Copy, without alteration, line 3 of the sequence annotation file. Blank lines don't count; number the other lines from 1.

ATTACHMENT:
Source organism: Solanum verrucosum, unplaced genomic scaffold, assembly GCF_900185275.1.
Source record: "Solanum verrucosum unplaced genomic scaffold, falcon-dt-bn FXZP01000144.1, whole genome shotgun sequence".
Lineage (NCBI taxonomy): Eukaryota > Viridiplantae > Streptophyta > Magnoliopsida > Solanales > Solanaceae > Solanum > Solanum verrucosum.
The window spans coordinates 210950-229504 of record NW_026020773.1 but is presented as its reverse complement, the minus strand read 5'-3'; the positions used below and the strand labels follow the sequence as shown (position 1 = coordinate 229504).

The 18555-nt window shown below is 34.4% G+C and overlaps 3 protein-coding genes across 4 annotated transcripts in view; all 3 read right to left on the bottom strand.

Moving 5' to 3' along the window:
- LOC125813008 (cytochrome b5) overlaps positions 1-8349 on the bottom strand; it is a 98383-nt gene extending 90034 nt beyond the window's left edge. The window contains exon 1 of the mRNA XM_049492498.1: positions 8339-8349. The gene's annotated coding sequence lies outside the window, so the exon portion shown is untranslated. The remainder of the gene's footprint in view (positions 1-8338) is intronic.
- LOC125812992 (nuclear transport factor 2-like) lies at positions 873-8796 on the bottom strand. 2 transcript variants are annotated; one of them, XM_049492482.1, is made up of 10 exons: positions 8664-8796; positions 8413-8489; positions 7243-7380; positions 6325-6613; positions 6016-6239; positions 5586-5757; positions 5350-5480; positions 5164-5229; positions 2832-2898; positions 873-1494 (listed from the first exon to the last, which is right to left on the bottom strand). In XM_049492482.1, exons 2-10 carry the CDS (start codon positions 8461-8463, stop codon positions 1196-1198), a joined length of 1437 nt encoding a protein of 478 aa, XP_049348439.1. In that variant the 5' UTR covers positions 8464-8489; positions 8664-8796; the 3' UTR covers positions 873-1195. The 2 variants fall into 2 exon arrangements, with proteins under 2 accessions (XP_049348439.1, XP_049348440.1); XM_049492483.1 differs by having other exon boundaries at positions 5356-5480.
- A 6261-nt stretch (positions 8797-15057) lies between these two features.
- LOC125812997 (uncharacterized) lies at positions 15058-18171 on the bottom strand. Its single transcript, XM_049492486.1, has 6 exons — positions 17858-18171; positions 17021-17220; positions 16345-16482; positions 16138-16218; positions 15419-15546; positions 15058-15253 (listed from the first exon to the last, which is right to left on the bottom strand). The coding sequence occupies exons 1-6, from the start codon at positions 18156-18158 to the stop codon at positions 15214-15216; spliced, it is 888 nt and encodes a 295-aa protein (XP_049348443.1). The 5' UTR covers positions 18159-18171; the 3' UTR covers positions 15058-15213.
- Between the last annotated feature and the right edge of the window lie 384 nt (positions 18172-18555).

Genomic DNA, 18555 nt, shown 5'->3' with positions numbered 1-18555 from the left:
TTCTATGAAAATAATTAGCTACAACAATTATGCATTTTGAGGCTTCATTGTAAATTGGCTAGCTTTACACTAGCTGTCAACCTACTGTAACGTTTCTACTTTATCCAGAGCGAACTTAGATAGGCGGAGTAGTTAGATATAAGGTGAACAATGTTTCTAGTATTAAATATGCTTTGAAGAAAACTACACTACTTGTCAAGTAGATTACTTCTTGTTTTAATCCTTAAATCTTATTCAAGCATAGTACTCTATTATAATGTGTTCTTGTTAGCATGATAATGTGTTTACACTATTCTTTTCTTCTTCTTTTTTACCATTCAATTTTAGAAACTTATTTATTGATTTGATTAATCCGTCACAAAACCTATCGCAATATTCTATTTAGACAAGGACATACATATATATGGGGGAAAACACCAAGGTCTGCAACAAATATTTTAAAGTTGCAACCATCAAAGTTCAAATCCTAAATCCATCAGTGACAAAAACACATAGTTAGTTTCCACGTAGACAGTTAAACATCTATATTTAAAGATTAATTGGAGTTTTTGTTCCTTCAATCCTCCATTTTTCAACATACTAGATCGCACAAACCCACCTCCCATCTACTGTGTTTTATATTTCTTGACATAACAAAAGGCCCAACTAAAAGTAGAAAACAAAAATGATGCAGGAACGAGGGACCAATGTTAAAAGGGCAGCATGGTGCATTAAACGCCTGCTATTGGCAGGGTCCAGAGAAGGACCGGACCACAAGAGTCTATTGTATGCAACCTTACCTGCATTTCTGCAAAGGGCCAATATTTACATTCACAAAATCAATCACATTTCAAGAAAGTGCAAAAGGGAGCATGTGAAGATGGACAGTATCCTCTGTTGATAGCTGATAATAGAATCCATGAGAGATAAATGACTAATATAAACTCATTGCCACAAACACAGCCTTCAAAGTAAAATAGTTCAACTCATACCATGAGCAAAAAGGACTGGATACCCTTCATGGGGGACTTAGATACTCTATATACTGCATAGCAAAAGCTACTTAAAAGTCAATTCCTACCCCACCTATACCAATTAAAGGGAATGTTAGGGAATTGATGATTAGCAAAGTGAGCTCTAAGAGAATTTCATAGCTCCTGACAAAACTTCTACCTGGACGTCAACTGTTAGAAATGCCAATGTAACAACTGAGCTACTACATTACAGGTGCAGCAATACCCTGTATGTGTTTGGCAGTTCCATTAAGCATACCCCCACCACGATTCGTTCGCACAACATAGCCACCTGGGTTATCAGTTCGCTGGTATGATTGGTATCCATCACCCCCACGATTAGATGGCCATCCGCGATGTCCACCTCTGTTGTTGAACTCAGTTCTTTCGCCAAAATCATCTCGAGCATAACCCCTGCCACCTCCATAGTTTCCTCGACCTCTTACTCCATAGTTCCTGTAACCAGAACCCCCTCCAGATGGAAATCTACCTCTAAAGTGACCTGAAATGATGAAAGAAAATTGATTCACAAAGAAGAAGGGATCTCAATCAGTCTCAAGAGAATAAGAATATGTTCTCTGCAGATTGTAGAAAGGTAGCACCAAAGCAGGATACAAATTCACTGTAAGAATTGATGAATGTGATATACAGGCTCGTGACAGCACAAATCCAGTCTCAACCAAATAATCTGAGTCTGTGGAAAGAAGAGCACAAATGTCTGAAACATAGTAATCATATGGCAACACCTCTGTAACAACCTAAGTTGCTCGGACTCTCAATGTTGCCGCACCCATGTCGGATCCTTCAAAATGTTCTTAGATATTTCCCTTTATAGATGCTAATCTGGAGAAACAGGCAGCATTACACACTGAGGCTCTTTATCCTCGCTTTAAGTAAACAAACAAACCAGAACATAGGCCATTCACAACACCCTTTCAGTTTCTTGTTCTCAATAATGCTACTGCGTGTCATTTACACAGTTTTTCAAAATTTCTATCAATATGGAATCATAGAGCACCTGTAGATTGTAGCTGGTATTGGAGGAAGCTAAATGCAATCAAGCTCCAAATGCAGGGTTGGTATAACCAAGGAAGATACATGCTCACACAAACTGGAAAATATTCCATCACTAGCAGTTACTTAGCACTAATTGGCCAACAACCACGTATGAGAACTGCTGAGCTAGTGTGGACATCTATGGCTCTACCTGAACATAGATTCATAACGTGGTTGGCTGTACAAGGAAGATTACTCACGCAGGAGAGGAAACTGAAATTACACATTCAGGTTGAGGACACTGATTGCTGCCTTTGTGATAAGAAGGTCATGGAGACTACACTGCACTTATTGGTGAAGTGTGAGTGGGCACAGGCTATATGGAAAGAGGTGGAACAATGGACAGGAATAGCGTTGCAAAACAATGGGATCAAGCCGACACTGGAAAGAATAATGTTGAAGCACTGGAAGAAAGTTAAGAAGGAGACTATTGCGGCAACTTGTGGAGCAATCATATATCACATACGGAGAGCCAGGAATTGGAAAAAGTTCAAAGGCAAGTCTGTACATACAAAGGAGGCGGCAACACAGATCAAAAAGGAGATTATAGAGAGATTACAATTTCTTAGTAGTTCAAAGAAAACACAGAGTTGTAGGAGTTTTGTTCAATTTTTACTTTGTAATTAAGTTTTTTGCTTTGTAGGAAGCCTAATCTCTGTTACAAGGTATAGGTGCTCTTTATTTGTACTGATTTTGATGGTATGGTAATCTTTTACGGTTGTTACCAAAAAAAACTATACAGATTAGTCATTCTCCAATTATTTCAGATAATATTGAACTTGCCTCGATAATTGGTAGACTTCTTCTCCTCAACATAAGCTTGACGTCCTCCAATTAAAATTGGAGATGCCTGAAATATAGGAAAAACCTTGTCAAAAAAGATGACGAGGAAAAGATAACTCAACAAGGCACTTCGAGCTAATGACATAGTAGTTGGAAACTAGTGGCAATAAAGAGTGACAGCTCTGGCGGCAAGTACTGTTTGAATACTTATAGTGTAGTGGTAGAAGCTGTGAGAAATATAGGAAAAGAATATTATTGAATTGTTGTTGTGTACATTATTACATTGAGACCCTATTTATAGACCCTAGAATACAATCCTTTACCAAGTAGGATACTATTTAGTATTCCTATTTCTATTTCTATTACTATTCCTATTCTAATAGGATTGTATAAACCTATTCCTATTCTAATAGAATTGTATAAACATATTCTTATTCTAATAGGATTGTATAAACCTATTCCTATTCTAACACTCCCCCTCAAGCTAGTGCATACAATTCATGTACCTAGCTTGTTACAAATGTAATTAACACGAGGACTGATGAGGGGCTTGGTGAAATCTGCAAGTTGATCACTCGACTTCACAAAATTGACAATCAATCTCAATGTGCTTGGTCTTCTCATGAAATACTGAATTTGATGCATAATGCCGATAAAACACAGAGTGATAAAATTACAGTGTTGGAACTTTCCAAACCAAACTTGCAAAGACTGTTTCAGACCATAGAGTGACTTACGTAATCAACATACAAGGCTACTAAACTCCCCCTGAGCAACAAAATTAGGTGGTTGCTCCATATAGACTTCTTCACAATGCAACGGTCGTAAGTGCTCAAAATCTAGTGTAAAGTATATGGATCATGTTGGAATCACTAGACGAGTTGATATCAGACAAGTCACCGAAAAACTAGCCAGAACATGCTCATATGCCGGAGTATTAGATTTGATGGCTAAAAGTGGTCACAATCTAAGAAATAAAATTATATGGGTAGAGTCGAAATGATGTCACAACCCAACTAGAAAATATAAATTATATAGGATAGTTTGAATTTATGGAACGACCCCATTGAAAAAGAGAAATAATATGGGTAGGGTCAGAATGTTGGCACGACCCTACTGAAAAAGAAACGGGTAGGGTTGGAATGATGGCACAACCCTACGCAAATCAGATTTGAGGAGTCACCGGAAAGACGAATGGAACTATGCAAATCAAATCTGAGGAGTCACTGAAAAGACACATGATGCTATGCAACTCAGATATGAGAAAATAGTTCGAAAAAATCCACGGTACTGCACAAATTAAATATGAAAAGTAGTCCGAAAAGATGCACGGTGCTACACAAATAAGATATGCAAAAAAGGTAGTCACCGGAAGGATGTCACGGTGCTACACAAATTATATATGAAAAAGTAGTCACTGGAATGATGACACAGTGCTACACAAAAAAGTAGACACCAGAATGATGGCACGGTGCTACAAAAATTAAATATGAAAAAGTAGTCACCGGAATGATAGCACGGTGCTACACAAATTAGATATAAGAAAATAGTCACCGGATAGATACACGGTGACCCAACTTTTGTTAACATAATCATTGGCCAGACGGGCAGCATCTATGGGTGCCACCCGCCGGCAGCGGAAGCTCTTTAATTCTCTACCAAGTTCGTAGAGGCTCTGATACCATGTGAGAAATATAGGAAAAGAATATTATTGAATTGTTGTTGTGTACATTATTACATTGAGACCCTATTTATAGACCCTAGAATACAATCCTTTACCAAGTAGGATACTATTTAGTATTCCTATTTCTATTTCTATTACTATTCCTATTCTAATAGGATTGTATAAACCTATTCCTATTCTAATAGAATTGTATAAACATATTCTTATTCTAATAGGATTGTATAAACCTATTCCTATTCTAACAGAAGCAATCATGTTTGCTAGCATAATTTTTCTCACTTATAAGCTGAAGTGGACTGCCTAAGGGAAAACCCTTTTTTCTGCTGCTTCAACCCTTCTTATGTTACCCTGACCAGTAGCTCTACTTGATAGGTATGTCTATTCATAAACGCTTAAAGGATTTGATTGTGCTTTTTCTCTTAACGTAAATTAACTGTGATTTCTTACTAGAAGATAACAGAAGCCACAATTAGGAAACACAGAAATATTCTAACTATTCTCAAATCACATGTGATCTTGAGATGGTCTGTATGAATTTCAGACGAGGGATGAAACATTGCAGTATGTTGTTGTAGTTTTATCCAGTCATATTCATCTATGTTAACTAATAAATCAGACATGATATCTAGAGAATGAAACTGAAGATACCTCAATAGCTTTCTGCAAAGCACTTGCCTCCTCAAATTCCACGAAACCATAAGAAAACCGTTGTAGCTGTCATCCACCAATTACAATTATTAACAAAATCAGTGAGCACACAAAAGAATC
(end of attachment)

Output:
Lineage (NCBI taxonomy): Eukaryota > Viridiplantae > Streptophyta > Magnoliopsida > Solanales > Solanaceae > Solanum > Solanum verrucosum.